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fireman
Member

Post Number: 185
Registered: 08-2009
Posted on Saturday, October 8, 2011 - 7:25 am:   Edit Post Delete Post

After lengthy research on this website and co-ordinating drivers, supplies, three of us headed north after meeting in Coldwater on Sept. 17th.
We left a vehicle at the local fire station (after pre-paying the Chief's breakfast at the local greasy spoon) and headed up the #400 with a 1988 Toyota Forerunner pulling a canoe trailer and three canoes with all of our packs.
We made Sudbury and picked up a UofL student who would bring our vehicle back and leave it at LakeLand Lodge- our eventual take-out.

Our put-in was Gervais Rd. and the Sturgeon River. Although a long drive, the directions I was given on this forum were excellent. We made it in exactly the estimated time.
four of us ( with the student) paddled down to Twin Falls on a perfect sunny day and made camp.
the next day, Sunday, three more of our crew with an additional UofL student driver arrived at the same put-in. The two students would take both vehicles to LakeLand and drive back to Sudbury in one of them. Great plan. What could go wrong?

To start- my closest friend told us on our way up his father-in-law had just died and his wife was flying to Nova Scotia. He was worried about his 16 year-old daughter being alone for a week. We pleaded with him to stay, but Sunday morning he paddled back to the put-in with the student, met the others as they arrived and drove with the two students and headed back to the GTA. We were now five. We went with a Desmoine and a Yukon. One guy riding princess. we cached two barrels of food and some extra gear in a pack at the site as our route was coming back this way after a week. we have never had a problem with leaving a cache in Temagami.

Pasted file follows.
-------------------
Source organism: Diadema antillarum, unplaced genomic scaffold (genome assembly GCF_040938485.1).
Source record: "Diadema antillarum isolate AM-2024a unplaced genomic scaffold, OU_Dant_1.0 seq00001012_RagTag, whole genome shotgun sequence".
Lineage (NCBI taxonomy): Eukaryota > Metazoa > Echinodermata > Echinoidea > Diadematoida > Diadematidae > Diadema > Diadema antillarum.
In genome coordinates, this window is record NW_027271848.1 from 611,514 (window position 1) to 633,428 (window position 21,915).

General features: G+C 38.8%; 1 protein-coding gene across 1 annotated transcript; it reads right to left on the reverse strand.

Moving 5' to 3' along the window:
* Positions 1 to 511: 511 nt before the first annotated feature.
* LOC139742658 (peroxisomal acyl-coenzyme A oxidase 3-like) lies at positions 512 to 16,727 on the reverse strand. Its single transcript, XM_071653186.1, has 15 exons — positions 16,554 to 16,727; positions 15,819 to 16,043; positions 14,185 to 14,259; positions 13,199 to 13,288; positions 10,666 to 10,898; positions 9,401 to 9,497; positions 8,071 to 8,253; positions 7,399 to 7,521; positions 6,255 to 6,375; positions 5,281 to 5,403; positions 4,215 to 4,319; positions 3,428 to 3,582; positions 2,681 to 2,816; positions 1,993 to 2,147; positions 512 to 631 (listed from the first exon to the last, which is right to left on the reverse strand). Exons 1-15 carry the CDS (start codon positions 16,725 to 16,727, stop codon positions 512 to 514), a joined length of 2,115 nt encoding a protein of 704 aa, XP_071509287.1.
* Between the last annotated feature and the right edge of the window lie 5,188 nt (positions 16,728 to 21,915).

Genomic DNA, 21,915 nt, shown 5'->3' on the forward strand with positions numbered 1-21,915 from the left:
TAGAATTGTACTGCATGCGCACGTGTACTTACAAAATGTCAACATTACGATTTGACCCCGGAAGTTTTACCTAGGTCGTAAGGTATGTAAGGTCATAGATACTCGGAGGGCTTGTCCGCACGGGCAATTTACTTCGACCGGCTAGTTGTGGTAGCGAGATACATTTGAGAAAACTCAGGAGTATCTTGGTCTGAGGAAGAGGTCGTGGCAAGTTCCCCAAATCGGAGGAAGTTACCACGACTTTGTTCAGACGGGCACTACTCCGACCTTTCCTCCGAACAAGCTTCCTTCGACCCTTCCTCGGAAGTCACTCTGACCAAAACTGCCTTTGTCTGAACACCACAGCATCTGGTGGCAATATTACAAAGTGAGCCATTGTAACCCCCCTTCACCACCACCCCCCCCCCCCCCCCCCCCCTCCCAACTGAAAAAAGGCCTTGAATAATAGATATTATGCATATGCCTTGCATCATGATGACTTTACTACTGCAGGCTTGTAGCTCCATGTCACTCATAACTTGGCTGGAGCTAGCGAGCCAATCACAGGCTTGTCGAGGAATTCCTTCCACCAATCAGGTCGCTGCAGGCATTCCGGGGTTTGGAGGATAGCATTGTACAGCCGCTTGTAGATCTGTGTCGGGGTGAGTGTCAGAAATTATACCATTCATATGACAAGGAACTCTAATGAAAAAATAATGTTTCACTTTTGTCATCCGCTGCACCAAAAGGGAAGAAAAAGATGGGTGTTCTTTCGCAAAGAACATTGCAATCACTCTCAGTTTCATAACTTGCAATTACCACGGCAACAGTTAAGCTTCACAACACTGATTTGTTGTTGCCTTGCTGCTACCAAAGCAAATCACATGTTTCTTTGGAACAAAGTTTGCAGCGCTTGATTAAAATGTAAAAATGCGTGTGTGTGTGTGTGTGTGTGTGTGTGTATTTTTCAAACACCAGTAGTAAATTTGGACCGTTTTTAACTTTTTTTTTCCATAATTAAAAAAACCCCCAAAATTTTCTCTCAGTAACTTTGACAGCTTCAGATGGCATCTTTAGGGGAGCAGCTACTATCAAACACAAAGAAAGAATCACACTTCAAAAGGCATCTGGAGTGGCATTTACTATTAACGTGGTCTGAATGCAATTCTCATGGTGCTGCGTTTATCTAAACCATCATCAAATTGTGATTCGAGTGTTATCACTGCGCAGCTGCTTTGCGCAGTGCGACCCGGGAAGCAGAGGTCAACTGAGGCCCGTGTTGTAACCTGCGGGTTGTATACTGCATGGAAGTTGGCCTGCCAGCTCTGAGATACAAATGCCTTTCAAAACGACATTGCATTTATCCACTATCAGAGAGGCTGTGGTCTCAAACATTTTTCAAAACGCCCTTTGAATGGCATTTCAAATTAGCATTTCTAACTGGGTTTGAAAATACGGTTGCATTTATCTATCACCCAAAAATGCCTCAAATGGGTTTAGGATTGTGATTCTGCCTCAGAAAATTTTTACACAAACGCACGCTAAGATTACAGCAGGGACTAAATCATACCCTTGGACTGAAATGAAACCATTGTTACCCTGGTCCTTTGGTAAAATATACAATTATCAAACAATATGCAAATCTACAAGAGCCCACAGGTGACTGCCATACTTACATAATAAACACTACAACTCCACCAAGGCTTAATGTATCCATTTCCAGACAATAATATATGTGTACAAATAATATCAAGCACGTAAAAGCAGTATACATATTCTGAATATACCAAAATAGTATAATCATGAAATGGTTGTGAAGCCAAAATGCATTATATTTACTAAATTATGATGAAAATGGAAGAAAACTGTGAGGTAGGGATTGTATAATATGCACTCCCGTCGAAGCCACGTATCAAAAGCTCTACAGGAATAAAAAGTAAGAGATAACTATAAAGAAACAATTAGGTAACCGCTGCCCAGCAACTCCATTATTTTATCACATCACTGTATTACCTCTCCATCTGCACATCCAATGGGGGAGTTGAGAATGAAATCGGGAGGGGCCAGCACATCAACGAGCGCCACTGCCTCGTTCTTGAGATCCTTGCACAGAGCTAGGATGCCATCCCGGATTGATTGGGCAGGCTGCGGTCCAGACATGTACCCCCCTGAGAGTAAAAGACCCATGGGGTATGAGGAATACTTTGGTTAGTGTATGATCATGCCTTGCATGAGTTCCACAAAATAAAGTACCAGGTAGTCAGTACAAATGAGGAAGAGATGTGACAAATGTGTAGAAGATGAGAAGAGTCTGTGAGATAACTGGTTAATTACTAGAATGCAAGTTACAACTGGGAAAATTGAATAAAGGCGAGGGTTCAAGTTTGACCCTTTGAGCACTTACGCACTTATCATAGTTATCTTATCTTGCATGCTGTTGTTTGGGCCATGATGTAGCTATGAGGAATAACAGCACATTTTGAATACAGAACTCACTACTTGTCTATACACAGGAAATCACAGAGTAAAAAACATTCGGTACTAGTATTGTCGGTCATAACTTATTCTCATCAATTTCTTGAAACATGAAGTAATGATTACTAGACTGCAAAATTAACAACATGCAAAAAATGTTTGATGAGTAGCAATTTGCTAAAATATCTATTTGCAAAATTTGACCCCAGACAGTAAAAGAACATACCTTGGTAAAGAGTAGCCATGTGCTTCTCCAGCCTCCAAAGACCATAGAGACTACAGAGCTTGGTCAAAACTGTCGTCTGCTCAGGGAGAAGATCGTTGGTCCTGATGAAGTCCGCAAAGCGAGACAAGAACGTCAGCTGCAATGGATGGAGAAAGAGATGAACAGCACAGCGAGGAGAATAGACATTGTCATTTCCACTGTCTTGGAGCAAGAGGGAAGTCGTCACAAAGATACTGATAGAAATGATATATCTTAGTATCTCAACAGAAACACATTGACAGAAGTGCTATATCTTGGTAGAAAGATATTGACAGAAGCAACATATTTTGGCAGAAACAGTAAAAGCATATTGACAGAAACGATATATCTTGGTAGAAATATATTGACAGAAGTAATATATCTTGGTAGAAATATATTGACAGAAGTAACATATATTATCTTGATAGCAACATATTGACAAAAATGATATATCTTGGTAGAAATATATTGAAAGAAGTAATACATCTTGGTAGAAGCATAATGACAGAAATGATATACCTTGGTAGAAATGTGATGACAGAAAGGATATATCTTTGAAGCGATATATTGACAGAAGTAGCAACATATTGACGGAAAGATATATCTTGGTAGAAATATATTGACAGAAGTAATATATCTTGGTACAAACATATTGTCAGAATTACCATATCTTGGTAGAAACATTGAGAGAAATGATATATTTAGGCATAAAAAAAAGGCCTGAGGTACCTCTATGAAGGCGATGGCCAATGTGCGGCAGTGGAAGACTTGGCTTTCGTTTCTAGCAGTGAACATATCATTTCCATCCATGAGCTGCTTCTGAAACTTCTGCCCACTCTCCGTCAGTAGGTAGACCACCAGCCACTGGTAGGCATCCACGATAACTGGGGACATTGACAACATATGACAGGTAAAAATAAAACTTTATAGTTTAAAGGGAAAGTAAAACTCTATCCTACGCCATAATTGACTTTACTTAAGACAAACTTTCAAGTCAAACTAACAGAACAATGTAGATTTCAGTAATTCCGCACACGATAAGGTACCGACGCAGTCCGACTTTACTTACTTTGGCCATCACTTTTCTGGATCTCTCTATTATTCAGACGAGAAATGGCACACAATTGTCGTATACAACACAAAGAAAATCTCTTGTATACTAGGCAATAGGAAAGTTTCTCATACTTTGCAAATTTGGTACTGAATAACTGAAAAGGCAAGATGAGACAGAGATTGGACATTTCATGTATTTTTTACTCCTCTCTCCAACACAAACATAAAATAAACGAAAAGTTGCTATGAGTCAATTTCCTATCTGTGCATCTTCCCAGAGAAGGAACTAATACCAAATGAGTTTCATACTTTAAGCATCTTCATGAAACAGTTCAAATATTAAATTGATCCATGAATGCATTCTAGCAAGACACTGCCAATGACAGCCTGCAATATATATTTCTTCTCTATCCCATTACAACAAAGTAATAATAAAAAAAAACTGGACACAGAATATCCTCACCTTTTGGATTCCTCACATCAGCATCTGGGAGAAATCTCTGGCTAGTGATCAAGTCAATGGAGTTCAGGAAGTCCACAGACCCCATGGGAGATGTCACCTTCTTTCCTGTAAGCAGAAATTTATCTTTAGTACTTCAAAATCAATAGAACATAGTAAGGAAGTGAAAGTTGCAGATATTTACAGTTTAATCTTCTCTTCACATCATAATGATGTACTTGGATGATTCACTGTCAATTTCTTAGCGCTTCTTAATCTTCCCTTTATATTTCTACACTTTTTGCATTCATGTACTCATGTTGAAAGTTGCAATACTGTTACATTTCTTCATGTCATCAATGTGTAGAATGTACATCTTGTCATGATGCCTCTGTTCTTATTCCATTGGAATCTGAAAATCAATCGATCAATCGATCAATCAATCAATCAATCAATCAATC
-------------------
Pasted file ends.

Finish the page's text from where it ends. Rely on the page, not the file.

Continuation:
Our company was as follows...
Myself-an experienced paddler and tripper and ex-military. I love the outdoors and crave a bit of adversity.
My cousin- same story but not army. tough as nails and smart
A 25 year-old Brit who had just spent the entire summer carrying canoes for campers at Camp Arowon in Algonquin
A 25 year-old, recently discharged Israeli infantry officer who had come to Canada for a wilderness adventure and was game and tough as nails.
A 40 year-old Firefighter from my own crew who was eager to come along, asked a lot about partying at night and declared he was up for anything but had a problem with getting wet.

You can imagine.

We left on the Monday, just as the rain started. We went east through to Solace, pouring rain the entire time. The portages were fine, we marked them with tape where there was no sign.
We pulled into Solace in the constant rain and made for the fishing camp on the island. No one was there and we slept on the tent platforms under our tarp. I should mention we do not use tents and we did not bring a stove of any kind.
It rained all night and our boy, Jason (the firefighter) was unhappy about his wet shoes and the weather. The next day, we departed in the rain hoping to make Florence Lake. It was a nine hour paddle, with a brief stop for lunch at a portage. two cooked while three carried the boats and packs over.
We made Florence as it was getting dark. The only people we saw in nine days were set up on the nice campsite in the south end of Florence. with no options, we headed for the campsite on the isthmus- the haunted hunt cabin/burial ground.